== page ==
Dr. Roxanne Dryden-Edwards is an adult, child, and adolescent psychiatrist. She is a former Chair of the Committee on Developmental Disabilities for the American Psychiatric Association, Assistant Professor of Psychiatry at Johns Hopkins Hospital in Baltimore, Maryland, and Medical Director of the National Center for Children and Families in Bethesda, Maryland.
Melissa Conrad Stöppler, MD, is a U.S. board-certified Anatomic Pathologist with subspecialty training in the fields of Experimental and Molecular Pathology. Dr. Stöppler's educational background includes a BA with Highest Distinction from the University of Virginia and an MD from the University of North Carolina. She completed residency training in Anatomic Pathology at Georgetown University followed by subspecialty fellowship training in molecular diagnostics and experimental pathology.
Having a child diagnosed with autism can be a devastating experience for many parents and families. They may feel frustrated, confused, and afraid-they may even "grieve" for their "normal child."
Living with autism presents many new challenges for the person with autism and for his or her family and friends.
Parents of autistic children certainly have many
worries. They wonder if their children will be able to achieve, if they will
be able to be independent, and if they will be able to be happy and enjoy
Parents also probably have many worries about how the
autism will affect them and their ability to live a normal life, that is,
to care for their family and home, to hold a job, and to continue the
friendships and activities they enjoy.
Many people feel anxious and depressed. Some people feel angry and resentful; others feel helpless and defeated.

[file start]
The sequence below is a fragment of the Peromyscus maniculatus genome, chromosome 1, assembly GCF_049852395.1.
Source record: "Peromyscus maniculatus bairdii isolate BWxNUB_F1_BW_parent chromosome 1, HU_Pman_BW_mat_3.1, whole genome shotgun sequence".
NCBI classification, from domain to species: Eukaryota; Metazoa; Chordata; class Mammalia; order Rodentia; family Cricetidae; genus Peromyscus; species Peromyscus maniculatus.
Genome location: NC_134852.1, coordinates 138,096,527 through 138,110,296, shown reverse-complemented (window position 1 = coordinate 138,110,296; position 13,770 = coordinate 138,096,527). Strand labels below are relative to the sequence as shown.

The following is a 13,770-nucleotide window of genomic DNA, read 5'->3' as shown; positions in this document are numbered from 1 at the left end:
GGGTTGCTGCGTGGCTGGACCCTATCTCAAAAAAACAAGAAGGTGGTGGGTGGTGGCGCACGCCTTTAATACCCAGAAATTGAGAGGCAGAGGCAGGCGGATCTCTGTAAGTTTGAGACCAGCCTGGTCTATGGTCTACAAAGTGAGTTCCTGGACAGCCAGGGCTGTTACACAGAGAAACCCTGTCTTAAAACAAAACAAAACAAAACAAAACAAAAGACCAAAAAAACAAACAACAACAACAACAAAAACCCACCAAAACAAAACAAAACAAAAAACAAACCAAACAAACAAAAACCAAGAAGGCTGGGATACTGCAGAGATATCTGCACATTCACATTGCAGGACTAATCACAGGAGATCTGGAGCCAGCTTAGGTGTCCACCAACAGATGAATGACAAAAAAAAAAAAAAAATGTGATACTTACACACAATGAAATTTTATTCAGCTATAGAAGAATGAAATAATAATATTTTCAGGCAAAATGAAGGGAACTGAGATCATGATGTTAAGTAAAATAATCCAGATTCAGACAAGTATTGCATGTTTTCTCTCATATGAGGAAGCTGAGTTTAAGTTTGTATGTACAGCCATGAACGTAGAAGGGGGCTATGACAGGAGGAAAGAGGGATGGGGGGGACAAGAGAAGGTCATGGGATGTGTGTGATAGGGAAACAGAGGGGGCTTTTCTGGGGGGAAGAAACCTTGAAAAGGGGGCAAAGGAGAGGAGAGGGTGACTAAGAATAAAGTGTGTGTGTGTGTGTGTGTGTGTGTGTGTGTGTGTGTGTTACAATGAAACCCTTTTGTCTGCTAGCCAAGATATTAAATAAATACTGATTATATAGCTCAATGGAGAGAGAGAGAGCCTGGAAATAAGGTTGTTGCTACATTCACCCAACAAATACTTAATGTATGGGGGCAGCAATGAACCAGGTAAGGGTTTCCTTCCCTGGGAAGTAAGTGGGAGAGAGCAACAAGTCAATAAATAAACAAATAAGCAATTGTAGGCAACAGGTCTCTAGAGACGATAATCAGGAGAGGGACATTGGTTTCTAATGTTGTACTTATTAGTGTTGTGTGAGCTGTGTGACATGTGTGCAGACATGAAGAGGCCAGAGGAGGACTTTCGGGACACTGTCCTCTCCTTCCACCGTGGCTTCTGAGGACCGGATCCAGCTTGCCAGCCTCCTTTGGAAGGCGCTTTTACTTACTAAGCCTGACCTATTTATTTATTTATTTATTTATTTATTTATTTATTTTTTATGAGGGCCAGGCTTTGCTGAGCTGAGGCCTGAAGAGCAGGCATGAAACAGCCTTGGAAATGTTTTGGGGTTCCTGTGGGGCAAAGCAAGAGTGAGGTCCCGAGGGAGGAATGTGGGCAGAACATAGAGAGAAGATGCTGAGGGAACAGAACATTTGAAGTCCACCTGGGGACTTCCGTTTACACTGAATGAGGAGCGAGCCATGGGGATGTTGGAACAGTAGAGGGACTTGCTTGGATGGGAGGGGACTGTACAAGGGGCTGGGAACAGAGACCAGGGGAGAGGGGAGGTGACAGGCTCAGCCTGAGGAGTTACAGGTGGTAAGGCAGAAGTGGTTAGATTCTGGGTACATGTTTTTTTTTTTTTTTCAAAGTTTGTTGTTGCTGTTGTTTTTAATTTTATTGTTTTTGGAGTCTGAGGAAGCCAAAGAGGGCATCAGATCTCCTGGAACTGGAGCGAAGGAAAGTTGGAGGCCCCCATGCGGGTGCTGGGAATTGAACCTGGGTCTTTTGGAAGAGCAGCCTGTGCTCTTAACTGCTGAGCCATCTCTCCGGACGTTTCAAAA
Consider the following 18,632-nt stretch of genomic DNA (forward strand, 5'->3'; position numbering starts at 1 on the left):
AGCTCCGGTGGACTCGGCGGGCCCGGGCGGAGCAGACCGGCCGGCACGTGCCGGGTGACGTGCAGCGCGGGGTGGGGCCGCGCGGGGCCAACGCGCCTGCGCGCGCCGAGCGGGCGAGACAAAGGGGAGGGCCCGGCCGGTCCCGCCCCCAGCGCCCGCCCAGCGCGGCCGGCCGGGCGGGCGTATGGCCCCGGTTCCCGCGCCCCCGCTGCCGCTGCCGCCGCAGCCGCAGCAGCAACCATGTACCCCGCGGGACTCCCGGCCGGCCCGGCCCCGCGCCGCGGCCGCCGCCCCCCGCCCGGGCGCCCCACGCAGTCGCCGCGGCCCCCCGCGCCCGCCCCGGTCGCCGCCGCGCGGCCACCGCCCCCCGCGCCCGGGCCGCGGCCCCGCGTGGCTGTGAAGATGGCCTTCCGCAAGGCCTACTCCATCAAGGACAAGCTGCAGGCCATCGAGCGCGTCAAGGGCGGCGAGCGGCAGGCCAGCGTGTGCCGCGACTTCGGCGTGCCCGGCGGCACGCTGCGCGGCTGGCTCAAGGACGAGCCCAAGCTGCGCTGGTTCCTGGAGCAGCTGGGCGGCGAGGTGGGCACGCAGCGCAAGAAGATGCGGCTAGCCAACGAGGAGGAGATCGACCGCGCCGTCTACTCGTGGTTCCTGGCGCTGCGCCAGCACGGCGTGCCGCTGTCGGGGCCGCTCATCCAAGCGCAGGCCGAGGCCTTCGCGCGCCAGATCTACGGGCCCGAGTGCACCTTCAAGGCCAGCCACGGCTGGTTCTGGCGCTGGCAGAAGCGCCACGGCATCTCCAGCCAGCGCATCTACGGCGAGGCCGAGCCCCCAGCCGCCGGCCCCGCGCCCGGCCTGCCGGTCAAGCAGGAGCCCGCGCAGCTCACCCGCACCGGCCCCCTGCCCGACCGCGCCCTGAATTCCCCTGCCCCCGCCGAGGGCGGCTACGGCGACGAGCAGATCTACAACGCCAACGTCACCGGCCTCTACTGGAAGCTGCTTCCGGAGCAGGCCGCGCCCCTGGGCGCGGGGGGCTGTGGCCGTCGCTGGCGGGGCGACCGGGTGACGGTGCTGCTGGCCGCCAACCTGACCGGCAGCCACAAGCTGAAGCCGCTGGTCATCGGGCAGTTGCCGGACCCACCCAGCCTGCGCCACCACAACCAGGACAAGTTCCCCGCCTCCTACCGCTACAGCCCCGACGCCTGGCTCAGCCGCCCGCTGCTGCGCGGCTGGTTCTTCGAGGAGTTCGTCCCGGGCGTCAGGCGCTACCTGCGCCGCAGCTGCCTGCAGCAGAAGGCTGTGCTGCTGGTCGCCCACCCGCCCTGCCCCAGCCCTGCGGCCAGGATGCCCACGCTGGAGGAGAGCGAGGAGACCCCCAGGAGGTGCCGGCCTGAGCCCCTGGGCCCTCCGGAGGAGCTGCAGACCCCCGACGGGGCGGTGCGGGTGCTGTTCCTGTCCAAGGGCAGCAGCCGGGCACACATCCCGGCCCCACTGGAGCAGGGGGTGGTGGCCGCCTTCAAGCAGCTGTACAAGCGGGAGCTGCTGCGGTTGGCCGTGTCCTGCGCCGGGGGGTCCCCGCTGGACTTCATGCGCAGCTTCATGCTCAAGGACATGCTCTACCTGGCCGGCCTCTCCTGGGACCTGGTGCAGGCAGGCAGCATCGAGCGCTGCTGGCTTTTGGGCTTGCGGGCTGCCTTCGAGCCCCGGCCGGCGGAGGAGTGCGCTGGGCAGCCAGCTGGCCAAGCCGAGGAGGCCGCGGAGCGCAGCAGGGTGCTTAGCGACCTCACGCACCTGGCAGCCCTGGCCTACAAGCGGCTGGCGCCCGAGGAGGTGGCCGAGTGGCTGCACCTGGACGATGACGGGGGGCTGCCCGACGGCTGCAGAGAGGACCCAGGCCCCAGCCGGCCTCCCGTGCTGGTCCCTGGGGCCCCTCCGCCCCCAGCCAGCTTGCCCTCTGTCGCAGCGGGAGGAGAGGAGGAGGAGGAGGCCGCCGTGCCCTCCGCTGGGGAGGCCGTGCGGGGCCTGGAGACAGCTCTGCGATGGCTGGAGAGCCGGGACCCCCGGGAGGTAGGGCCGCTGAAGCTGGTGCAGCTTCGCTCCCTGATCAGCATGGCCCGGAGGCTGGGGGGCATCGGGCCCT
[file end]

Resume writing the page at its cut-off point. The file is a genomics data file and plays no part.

For most people who have a child with autism, and even for some with autism themselves, talking about their feelings and concerns helps.
Friends and family members can be very supportive.
They may be hesitant to offer support until they see how you are coping. Don't
wait for them to bring it up. If you want to talk about your concerns, let
Some people don't want to burden their loved ones, or
they prefer talking about their concerns with a more neutral professional. A
family therapist, social worker, counselor, or member of the clergy can be
helpful if you want to discuss your feelings and concerns about your child's
autism. Your health care practitioner should be able to recommend someone.
Many people who have a child with autism are profoundly helped by talking to other people in the same situation. Sharing your concerns with others who have been through the same thing can be remarkably reassuring. Support groups for families affected by autism may be available through the organizations providing treatment and education for your child.
For information about support groups in the area for families with an autistic child, contact the following organizations:
Autism is a condition that manifests in early childhoodand is characterized by qualitative abnormalities in social interactions, marked aberrant communication skills, and restricted repetitive and stereotyped behaviors.